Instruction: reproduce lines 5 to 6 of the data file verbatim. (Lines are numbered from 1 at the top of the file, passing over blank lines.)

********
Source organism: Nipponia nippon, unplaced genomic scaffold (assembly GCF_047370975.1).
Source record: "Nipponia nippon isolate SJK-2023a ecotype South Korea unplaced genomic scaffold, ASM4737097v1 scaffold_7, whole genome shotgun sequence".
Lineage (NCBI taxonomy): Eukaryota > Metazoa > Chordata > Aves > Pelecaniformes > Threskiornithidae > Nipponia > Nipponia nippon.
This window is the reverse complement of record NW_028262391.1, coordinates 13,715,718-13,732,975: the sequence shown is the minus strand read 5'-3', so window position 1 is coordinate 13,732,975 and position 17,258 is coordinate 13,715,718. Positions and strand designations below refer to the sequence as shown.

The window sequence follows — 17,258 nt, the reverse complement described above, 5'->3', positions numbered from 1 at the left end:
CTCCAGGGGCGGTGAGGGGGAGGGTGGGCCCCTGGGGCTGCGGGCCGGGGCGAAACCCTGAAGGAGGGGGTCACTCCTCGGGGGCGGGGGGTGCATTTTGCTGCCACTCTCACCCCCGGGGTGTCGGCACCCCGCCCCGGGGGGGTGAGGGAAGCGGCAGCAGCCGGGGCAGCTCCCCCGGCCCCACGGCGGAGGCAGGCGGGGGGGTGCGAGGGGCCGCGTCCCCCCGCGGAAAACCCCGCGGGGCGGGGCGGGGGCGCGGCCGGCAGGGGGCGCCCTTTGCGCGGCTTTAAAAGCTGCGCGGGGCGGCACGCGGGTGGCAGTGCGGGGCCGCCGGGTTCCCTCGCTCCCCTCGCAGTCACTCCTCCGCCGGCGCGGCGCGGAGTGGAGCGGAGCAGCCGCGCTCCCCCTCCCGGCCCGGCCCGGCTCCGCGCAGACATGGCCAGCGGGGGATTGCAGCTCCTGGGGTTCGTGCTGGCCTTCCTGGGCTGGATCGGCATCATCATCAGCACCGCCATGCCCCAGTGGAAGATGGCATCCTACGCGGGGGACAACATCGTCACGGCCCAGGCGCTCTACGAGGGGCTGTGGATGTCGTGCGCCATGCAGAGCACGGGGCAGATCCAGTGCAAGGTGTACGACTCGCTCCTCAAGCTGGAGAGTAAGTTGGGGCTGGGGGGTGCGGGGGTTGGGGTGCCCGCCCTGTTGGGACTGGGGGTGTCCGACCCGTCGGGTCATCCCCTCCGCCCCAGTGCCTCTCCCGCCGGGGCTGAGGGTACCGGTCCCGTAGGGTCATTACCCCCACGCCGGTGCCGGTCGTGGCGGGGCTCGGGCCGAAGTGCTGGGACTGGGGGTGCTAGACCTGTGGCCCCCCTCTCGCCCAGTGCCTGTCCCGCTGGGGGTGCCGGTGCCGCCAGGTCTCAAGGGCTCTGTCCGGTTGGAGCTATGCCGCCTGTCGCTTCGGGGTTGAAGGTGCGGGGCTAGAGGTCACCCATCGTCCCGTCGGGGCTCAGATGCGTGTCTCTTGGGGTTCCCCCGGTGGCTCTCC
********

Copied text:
The window sequence follows — 17,258 nt, the reverse complement described above, 5'->3', positions numbered from 1 at the left end:
CTCCAGGGGCGGTGAGGGGGAGGGTGGGCCCCTGGGGCTGCGGGCCGGGGCGAAACCCTGAAGGAGGGGGTCACTCCTCGGGGGCGGGGGGTGCATTTTGCTGCCACTCTCACCCCCGGGGTGTCGGCACCCCGCCCCGGGGGGGTGAGGGAAGCGGCAGCAGCCGGGGCAGCTCCCCCGGCCCCACGGCGGAGGCAGGCGGGGGGGTGCGAGGGGCCGCGTCCCCCCGCGGAAAACCCCGCGGGGCGGGGCGGGGGCGCGGCCGGCAGGGGGCGCCCTTTGCGCGGCTTTAAAAGCTGCGCGGGGCGGCACGCGGGTGGCAGTGCGGGGCCGCCGGGTTCCCTCGCTCCCCTCGCAGTCACTCCTCCGCCGGCGCGGCGCGGAGTGGAGCGGAGCAGCCGCGCTCCCCCTCCCGGCCCGGCCCGGCTCCGCGCAGACATGGCCAGCGGGGGATTGCAGCTCCTGGGGTTCGTGCTGGCCTTCCTGGGCTGGATCGGCATCATCATCAGCACCGCCATGCCCCAGTGGAAGATGGCATCCTACGCGGGGGACAACATCGTCACGGCCCAGGCGCTCTACGAGGGGCTGTGGATGTCGTGCGCCATGCAGAGCACGGGGCAGATCCAGTGCAAGGTGTACGACTCGCTCCTCAAGCTGGAGAGTAAGTTGGGGCTGGGGGGTGCGGGGGTTGGGGTGCCCGCCCTGTTGGGACTGGGGGTGTCCGACCCGTCGGGTCATCCCCTCCGCCCCAGTGCCTCTCCCGCCGGGGCTGAGGGTACCGGTCCCGTAGGGTCATTACCCCCACGCCGGTGCCGGTCGTGGCGGGGCTCGGGCCGAAGTGCTGGGACTGGGGGTGCTAGACCTGTGGCCCCCCTCTCGCCCAGTGCCTGTCCCGCTGGGGGTGCCGGTGCCGCCAGGTCTCAAGGGCTCTGTCCGGTTGGAGCTATGCCGCCTGTCGCTTCGGGGTTGAAGGTGCGGGGCTAGAGGTCACCCATCGTCCCGTCGGGGCTCAGATGCGTGTCTCTTGGGGTTCCCCCGGTGGCTCTCC